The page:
in the german language, as in some other, a differentiation is made between the male and the female version of words. more than ‘he/him’ and ‘she/her’ the new gender (r?)evolution introduced a female and male version for every noun referring to sexes.
those sensitizations to words and their transporting of meaning go both ways: we have ‘arzt’ – the male doctor and now the ‘ärztin’ – female doctor, but we also alter the classical female word ‘krankenschwester’ – nurse to ‘krankenpfleger’ – male nurse.
the main issue in this context that is being discussed again and again is the critical question whether this additional effort in writing and reading, especially when addressing both sexes, is actually helping the gender-gap situation. some, however, argue that even if it does not directly influence the situation on hand, it still changes the perspective and can rase awareness.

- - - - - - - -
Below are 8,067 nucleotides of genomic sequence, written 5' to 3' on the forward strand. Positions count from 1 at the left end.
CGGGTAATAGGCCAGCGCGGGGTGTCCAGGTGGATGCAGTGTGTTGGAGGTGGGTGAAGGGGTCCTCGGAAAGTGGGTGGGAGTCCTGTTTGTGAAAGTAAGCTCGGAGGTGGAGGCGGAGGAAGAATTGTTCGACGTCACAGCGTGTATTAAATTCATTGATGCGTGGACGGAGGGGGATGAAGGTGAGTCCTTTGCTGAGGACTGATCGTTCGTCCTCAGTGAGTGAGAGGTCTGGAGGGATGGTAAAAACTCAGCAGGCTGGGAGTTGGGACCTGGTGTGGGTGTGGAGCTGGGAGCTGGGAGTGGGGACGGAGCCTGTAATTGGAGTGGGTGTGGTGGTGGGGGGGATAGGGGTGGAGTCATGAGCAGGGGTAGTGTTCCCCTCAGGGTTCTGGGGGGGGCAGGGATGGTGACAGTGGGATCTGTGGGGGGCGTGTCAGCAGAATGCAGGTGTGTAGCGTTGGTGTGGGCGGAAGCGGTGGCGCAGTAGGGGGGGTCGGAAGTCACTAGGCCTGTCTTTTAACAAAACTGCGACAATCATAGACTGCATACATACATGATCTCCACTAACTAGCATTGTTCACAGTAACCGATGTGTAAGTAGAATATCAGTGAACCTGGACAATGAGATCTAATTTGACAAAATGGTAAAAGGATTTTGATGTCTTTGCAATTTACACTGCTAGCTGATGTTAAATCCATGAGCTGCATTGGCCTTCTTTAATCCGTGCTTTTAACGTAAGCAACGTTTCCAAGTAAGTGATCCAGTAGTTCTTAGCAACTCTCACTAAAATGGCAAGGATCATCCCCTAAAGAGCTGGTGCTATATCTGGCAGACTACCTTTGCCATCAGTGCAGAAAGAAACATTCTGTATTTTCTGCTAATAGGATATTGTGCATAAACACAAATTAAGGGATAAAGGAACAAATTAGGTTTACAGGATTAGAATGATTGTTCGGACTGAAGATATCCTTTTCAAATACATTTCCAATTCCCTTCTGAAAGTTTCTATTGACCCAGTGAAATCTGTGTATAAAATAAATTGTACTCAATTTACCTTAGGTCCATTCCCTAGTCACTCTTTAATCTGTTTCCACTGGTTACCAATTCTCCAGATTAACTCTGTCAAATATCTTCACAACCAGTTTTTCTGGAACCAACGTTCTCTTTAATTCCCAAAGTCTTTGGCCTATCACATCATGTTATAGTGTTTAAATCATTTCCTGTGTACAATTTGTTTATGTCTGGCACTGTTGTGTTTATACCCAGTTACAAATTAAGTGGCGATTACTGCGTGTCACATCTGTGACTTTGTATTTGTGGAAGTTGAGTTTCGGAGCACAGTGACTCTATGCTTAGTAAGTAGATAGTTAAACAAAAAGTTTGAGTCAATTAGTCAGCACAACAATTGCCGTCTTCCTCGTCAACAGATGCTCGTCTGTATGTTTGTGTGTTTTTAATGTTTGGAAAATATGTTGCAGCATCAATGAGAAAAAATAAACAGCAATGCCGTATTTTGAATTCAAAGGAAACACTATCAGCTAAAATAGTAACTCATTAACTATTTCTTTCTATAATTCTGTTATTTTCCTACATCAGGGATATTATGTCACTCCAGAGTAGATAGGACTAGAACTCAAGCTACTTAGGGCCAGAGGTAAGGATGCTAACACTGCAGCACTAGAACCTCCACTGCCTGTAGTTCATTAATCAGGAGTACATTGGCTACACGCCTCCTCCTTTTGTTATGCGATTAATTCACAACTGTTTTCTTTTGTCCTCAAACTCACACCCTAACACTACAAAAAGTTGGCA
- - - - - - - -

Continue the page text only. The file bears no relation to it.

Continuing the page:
just a few days ago i found myself in a similar discussion with a friend who studies history. he then told me that gendering his scientific papers revealed an non-thought-of perspective to him in a way he had never thought possible. especially once, when he wrote a paper about the nazi regime and for the first time he gendered the word national-socialist (‘nationalsozialist’ to ‘nationalsozialistin’). even i, just hearing the story, suddenly felt a very different perspective on history, taking the female role into consideration.